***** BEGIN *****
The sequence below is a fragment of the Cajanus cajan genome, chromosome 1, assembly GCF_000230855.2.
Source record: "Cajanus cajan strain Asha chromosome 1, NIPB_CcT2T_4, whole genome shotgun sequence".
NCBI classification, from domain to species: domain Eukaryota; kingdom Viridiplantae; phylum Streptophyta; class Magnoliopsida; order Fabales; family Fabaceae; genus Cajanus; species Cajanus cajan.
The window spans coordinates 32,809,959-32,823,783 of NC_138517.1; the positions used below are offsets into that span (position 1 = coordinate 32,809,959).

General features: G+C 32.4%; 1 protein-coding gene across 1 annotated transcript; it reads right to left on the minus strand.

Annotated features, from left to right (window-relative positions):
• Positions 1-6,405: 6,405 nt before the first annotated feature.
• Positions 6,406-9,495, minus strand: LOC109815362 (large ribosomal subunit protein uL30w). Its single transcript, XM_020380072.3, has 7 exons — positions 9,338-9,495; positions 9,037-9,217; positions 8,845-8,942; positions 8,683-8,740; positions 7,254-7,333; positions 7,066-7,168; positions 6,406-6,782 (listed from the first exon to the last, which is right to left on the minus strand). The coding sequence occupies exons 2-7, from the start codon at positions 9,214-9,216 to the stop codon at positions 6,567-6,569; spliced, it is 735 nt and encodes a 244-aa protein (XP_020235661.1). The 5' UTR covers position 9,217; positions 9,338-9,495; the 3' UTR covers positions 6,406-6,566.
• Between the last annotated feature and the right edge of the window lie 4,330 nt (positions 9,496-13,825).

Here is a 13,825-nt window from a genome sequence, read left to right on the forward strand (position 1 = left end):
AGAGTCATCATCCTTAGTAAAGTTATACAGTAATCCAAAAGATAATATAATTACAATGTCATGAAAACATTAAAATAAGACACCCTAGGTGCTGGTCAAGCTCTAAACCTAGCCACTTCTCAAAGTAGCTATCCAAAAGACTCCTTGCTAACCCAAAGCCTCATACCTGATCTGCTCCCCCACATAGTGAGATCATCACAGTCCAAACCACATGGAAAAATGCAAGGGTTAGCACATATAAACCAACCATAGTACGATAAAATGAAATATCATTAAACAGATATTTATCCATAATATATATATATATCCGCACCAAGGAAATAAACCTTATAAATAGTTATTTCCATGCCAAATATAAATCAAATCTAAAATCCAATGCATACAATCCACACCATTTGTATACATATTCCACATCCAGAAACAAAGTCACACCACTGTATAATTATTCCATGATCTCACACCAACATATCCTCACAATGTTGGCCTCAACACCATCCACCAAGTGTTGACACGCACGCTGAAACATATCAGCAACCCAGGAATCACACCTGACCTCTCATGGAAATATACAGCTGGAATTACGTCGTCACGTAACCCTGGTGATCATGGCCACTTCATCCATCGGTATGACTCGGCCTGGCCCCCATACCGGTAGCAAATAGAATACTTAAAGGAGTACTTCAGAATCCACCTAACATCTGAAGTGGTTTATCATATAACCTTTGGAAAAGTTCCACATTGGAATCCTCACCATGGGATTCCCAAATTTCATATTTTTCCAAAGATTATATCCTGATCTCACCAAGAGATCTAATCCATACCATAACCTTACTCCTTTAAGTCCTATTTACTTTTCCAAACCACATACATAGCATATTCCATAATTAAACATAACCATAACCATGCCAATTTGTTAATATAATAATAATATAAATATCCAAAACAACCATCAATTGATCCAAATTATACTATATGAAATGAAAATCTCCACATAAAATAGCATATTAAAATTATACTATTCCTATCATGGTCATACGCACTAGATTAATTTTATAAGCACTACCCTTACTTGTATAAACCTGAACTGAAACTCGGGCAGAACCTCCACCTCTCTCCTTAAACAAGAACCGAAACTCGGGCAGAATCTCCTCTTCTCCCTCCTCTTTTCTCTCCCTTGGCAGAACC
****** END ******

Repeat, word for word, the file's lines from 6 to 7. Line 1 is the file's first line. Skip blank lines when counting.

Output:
Annotated features, from left to right (window-relative positions):
• Positions 1-6,405: 6,405 nt before the first annotated feature.